Blind dining – the art of eating in the dark
What do you do when all the world becomes dark? You go to a blind restaurant. If you don’t know where one is, lucky for you, we can tell you where to find one. Dark Table offers you a truly unique experience in a restaurant of complete darkness.
I bet you’ve never tried eating with your eyes closed or in complete darkness. You might think that it shouldn’t be too hard, but honestly, you’ll be surprised. You’re probably thinking that eating blind with a fork or spoon shouldn’t be that hard, right? You might be surprised.
What makes Dark Table special
Not only are you getting a completely different experience than what you’re probably more familiar with, to top it off, at Dark Table, you’re actually served by, well, the blind.
Dark Table offers guests a surprise starter. But don’t worry! Just let the staff know of your dietary restrictions and they’ll cater to your needs or preferences.
Can you imagine sitting in a room where you can’t see anything. You have no idea who could be sitting at the table next to you. You don’t even know exactly what you’ll be served. The idea of it is intriguing. Will it enhance your sense of taste? Who knows, the flavor of the food may turn out to be a magical explosion in your mouth.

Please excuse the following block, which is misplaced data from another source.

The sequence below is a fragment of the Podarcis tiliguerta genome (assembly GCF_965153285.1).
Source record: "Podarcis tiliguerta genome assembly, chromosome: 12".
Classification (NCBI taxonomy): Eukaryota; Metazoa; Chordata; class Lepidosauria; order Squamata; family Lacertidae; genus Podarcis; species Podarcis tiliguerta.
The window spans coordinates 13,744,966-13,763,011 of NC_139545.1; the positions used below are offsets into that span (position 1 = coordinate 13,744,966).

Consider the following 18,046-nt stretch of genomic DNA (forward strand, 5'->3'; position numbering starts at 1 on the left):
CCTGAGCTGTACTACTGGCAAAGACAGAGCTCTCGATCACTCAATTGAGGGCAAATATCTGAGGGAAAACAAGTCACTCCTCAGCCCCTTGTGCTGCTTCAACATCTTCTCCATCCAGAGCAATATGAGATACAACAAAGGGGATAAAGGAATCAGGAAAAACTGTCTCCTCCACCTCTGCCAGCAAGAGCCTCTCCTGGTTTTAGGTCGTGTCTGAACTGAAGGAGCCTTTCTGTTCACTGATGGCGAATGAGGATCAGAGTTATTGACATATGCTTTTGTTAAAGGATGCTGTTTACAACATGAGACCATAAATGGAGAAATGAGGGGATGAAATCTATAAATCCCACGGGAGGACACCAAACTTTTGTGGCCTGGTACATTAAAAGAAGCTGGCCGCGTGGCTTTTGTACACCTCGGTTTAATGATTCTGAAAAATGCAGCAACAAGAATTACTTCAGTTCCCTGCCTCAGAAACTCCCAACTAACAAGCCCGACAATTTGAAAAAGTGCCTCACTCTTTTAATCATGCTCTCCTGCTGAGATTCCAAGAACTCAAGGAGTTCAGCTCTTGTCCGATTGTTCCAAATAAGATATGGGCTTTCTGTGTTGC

Blind Dining in your neighbourhood
We already know your next question. Where is this fascinating restaurant located? That’s a great question. Thankfully, it’s right in our great neighbourhood of Kitsilano. You’ll find Dark Table at 2611 W4th Avenue.
No light producing technologies are allowed in the dining area at all. This means you need to keep your phones off at all times in the dining area, and if your watch can light up, you might be asked to take it off and store it in your pocket. The restaurant wants to truly give their customers a dark experience, so please observe their rules.
How did blind eating become a thing?
The idea of blind dining originated in Switzerland. Jorge Spielmann, a blind man, wanted to share the experience of what it’s like to eat for a blind person with his guests. We can only imagine the trust these guests had in their host to allow him to blindfold them as he served them their meals.
At Dark Table, you probably won’t be asked to put on blindfold. We can’t wait to hear about what you think of this adventurous experience.
Would you give this fine dining experience a try?